My true discomfort, however, stemmed from the manner in which these rules were delivered. The stage hand’s monologue was peppered with perverse anecdotes and warnings of what lied ahead. For instance, he explained the rationale behind why naked women are permitted to fight and why naked men are banned from doing the same: reviewing the replays of the former is sexually stimulating; breaking up the latter often presents “sticky situations.” Literally.
Don’t get me wrong. As a longtime fan of Jerry Springer, I knew what to expect: calculated, shameless, and possibly premeditated fights between secret hermaphrodites and baby’s mamas. And yet, I never anticipated the antics behind the scenes to hold the same weight. Lo-and-behold: The episode is entitled “Problems with Prostitutes.” Jerry appears, and we chant not only for him,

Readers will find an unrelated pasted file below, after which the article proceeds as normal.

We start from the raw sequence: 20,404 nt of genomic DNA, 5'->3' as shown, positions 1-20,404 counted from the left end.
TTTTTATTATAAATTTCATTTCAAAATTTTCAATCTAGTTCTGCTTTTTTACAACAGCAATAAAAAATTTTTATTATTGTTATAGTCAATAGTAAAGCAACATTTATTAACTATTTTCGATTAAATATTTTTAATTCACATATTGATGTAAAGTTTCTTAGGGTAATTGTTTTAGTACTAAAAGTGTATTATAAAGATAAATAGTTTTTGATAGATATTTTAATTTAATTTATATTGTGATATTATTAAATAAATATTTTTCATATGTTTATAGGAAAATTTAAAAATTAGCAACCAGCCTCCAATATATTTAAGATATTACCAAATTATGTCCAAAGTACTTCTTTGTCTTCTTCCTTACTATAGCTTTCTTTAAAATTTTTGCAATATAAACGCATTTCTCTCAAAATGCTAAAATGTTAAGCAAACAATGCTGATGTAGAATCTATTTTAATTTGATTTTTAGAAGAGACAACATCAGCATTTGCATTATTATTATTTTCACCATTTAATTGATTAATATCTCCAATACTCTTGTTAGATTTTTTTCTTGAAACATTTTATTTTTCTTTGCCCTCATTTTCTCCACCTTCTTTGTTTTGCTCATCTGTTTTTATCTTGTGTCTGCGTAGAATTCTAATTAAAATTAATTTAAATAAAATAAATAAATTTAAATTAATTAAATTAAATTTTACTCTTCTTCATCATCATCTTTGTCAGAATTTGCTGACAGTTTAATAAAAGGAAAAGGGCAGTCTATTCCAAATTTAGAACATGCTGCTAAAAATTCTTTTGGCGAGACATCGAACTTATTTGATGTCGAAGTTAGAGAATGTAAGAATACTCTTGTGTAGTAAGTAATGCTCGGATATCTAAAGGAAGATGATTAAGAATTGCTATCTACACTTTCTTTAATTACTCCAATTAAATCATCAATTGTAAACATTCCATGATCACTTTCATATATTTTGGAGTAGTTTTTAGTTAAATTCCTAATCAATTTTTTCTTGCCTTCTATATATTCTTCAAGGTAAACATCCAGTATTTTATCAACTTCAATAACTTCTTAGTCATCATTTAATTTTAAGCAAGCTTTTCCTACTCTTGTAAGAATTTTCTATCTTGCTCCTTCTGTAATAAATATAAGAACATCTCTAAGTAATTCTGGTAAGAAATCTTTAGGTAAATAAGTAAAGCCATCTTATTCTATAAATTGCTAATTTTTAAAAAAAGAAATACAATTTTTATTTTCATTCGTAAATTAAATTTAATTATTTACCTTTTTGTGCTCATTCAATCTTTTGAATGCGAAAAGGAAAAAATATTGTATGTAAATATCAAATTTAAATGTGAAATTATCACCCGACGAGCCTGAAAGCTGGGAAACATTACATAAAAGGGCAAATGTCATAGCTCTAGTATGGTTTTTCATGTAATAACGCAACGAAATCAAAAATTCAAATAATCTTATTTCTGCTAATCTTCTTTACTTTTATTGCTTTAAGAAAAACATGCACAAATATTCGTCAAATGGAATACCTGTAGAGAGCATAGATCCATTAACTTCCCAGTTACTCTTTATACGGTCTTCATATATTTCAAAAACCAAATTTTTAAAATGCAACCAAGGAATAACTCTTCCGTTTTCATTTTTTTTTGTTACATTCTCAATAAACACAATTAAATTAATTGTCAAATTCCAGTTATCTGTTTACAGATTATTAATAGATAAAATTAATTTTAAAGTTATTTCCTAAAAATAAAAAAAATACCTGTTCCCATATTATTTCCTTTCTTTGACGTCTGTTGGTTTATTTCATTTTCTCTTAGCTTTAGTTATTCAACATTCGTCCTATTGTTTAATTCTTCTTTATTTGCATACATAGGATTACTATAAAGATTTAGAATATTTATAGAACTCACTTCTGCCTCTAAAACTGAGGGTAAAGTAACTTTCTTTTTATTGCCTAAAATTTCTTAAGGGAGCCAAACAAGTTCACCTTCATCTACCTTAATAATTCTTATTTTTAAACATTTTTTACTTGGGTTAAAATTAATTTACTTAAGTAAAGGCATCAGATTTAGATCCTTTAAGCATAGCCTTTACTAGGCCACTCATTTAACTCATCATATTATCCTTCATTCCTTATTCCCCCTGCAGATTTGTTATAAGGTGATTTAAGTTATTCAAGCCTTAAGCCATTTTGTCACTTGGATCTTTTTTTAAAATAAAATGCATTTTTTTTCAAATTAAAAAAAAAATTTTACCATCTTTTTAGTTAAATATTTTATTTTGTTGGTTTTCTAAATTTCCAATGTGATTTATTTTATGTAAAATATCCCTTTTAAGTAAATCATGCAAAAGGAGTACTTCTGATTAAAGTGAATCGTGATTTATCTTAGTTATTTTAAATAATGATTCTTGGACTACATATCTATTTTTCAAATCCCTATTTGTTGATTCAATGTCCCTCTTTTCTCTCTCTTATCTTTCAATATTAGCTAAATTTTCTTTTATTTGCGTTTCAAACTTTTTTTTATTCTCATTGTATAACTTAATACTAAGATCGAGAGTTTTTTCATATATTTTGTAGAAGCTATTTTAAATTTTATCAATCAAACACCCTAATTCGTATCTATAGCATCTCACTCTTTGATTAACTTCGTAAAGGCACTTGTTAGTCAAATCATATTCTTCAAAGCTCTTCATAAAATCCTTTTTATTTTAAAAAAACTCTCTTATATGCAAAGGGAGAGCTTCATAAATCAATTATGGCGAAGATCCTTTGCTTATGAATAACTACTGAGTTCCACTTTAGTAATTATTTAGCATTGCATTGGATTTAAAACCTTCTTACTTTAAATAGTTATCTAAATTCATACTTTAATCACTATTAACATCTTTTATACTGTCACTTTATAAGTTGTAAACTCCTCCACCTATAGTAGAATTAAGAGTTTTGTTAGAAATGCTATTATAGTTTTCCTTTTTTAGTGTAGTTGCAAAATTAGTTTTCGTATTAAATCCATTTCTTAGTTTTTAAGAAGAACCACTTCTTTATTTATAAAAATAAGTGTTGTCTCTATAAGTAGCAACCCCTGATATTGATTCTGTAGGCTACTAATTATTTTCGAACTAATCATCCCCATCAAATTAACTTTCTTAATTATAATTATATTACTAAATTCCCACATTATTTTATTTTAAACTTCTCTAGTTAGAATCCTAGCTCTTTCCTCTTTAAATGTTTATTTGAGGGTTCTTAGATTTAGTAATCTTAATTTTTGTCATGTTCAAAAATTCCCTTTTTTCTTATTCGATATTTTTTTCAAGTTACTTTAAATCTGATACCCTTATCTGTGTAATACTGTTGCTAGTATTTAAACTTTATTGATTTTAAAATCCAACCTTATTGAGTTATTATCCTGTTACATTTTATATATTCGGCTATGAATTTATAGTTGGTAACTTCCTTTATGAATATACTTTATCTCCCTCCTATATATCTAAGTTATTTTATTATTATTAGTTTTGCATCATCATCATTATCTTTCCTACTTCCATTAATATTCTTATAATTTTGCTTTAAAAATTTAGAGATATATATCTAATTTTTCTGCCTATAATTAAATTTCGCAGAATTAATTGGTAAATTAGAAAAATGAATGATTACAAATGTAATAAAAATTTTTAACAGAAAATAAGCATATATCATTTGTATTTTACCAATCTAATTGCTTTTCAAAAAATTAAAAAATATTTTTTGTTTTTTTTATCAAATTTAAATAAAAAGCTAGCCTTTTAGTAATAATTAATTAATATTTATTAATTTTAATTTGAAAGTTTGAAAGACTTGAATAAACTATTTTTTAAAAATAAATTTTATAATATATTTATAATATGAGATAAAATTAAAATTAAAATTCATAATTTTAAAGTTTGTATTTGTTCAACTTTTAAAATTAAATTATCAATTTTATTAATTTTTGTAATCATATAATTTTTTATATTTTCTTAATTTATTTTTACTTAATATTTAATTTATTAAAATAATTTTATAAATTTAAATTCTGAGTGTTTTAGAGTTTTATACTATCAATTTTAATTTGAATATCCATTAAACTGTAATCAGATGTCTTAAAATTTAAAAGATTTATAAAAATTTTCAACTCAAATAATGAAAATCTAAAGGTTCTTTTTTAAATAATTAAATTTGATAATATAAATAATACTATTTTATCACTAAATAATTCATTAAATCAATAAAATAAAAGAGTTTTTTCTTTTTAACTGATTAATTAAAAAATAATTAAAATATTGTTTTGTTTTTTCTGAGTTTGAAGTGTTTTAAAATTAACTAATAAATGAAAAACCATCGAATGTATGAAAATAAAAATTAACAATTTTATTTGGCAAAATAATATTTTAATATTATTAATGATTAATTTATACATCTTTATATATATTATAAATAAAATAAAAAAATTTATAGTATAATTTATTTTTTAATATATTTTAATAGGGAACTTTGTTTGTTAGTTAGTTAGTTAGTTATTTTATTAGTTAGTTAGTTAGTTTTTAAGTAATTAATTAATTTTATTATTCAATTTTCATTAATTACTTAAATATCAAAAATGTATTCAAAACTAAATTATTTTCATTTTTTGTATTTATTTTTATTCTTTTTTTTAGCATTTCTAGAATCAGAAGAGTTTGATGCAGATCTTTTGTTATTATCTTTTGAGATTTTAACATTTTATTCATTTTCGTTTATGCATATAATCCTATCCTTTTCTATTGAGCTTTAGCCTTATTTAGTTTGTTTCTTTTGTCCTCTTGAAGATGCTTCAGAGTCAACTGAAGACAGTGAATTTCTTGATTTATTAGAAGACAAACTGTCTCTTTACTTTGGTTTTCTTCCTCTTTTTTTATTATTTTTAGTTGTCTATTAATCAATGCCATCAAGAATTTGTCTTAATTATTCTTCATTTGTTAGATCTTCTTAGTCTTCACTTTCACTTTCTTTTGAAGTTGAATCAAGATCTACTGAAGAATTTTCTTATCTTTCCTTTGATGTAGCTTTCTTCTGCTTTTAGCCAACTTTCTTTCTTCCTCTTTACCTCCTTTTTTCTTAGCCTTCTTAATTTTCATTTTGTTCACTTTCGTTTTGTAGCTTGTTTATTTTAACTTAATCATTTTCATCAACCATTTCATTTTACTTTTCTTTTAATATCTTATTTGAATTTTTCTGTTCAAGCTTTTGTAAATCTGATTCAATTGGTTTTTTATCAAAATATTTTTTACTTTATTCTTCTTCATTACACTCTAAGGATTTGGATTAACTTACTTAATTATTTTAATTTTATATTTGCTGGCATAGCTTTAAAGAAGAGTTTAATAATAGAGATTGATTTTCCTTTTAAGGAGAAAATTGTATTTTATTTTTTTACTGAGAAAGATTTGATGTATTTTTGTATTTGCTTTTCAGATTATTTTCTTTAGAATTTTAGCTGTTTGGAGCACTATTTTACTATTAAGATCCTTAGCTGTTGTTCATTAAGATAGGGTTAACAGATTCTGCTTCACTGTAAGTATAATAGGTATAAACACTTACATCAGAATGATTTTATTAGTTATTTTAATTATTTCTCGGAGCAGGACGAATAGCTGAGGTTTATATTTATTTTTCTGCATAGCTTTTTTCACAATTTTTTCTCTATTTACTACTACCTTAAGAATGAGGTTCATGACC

but for the culture he has created, the empire he has built and the reputation he has established for himself. A paradox surrounds the man who tries to prime us for the show by delivering bad stand-up: A paradigm of wealth and success constructed upon the very misfortune and shame of others.
The various webs are introduced not long after Jerry’s appearance — the prostitutes, the customers of the prostitutes, the spouses of the customers of the prostitutes. One by one, each character pleads his or her case to the camera. We boo and cheer accordingly. At first, I participate whole-heartedly. I stand up whenever somebody gets knocked down, I “ahhhh” whenever a prostitute’s shirt gets ripped off in the heat of battle. I chortle whenever a wife tearfully discovers that her husband has been unfaithful.